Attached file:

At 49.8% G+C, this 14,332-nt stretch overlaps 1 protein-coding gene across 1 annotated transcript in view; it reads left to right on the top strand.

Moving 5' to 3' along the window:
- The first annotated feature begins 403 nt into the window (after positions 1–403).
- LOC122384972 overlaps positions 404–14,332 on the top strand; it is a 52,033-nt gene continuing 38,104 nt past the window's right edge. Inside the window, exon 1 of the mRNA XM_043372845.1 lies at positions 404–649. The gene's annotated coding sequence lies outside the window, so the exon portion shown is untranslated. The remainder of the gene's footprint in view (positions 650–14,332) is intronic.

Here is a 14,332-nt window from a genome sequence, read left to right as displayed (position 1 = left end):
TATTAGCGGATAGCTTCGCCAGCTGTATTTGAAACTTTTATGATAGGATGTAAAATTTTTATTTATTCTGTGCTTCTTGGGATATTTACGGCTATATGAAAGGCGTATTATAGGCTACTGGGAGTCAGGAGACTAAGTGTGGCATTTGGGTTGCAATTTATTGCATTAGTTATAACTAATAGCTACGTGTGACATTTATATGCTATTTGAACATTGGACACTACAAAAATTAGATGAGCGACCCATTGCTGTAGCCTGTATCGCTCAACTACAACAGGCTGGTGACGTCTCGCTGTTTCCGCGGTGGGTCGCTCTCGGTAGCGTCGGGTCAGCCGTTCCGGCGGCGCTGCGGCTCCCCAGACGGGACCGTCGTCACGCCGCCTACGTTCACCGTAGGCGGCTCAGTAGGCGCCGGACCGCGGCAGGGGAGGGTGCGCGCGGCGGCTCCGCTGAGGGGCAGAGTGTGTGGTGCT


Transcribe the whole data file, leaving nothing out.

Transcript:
At 49.8% G+C, this 14,332-nt stretch overlaps 1 protein-coding gene across 1 annotated transcript in view; it reads left to right on the top strand.

Moving 5' to 3' along the window:
- The first annotated feature begins 403 nt into the window (after positions 1–403).
- LOC122384972 overlaps positions 404–14,332 on the top strand; it is a 52,033-nt gene continuing 38,104 nt past the window's right edge. Inside the window, exon 1 of the mRNA XM_043372845.1 lies at positions 404–649. The gene's annotated coding sequence lies outside the window, so the exon portion shown is untranslated. The remainder of the gene's footprint in view (positions 650–14,332) is intronic.

Here is a 14,332-nt window from a genome sequence, read left to right as displayed (position 1 = left end):
TATTAGCGGATAGCTTCGCCAGCTGTATTTGAAACTTTTATGATAGGATGTAAAATTTTTATTTATTCTGTGCTTCTTGGGATATTTACGGCTATATGAAAGGCGTATTATAGGCTACTGGGAGTCAGGAGACTAAGTGTGGCATTTGGGTTGCAATTTATTGCATTAGTTATAACTAATAGCTACGTGTGACATTTATATGCTATTTGAACATTGGACACTACAAAAATTAGATGAGCGACCCATTGCTGTAGCCTGTATCGCTCAACTACAACAGGCTGGTGACGTCTCGCTGTTTCCGCGGTGGGTCGCTCTCGGTAGCGTCGGGTCAGCCGTTCCGGCGGCGCTGCGGCTCCCCAGACGGGACCGTCGTCACGCCGCCTACGTTCACCGTAGGCGGCTCAGTAGGCGCCGGACCGCGGCAGGGGAGGGTGCGCGCGGCGGCTCCGCTGAGGGGCAGAGTGTGTGGTGCT